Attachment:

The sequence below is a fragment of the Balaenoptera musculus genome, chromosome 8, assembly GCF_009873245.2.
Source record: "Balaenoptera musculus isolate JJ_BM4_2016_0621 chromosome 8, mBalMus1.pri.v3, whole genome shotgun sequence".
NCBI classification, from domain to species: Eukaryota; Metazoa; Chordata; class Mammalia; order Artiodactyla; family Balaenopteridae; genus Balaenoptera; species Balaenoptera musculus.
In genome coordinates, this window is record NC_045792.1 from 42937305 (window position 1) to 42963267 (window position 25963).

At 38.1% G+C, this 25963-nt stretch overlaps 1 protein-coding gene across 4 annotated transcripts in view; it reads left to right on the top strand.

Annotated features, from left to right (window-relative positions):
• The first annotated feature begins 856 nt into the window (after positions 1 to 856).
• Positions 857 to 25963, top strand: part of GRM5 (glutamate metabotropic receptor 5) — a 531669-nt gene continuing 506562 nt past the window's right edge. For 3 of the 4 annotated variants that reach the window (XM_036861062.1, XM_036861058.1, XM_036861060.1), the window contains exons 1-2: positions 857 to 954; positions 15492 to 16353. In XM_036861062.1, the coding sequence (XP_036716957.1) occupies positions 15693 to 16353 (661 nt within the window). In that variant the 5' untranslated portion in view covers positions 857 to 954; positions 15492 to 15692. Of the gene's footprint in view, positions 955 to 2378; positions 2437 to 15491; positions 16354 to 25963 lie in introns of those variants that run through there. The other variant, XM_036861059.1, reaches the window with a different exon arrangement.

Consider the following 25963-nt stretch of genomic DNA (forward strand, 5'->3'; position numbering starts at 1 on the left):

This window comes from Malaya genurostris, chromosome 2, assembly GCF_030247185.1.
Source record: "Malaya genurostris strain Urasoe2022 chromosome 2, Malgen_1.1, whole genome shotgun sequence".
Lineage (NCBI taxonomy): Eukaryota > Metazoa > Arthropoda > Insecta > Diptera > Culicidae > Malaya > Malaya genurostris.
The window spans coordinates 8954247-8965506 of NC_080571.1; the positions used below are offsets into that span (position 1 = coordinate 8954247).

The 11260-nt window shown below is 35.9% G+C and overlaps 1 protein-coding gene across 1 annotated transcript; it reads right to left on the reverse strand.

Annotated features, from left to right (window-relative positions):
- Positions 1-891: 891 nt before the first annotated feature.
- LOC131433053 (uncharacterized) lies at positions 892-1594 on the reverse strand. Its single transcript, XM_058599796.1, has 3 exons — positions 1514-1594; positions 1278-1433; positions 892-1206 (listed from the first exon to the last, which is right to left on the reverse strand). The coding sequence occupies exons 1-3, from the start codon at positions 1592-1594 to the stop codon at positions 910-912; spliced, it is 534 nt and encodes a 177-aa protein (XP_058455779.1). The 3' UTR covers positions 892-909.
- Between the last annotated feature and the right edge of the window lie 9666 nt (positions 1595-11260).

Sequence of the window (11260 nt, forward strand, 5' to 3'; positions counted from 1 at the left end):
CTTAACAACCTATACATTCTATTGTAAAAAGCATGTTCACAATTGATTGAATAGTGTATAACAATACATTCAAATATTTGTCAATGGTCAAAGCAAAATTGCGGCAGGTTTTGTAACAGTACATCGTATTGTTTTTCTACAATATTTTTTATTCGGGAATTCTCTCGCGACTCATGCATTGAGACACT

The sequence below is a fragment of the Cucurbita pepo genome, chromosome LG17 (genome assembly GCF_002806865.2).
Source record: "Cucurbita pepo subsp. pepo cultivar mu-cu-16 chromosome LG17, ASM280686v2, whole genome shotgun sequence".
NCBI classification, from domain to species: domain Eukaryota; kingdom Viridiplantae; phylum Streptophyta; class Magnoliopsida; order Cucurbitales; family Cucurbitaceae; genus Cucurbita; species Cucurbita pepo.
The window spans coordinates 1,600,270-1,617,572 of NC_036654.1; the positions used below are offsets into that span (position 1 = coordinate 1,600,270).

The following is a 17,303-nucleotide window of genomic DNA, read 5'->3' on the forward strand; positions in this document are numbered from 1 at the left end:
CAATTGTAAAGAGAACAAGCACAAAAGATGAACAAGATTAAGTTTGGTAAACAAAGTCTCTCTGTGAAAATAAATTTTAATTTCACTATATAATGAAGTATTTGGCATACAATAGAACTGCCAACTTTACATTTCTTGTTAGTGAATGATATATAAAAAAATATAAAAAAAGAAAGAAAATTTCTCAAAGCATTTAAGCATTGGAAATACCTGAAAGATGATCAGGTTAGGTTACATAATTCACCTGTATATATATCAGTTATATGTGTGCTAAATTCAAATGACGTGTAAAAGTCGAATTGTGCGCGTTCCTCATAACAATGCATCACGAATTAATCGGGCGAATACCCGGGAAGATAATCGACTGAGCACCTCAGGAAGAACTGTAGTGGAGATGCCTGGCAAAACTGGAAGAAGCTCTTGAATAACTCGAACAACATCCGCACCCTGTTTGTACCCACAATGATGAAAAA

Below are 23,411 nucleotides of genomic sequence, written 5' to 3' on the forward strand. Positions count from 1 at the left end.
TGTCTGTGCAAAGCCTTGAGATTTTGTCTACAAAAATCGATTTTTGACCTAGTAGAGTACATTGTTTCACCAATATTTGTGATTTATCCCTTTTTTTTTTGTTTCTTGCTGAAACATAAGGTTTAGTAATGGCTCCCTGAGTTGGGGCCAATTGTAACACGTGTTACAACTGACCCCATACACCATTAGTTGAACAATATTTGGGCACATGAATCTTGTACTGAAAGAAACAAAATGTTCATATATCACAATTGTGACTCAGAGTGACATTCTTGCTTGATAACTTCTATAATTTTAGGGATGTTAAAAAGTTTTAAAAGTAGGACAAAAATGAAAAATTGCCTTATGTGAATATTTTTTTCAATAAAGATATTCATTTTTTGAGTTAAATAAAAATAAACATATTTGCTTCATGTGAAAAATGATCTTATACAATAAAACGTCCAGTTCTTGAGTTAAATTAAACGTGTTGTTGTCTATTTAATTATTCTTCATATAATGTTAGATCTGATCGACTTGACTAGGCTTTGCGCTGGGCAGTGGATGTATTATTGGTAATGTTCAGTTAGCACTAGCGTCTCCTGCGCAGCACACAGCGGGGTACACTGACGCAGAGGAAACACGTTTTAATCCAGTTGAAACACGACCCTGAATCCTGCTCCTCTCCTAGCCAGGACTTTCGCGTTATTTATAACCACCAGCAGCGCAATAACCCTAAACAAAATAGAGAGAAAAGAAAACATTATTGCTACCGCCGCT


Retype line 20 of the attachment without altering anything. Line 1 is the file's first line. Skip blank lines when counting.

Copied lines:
CTTAACAACCTATACATTCTATTGTAAAAAGCATGTTCACAATTGATTGAATAGTGTATAACAATACATTCAAATATTTGTCAATGGTCAAAGCAAAATTGCGGCAGGTTTTGTAACAGTACATCGTATTGTTTTTCTACAATATTTTTTATTCGGGAATTCTCTCGCGACTCATGCATTGAGACACT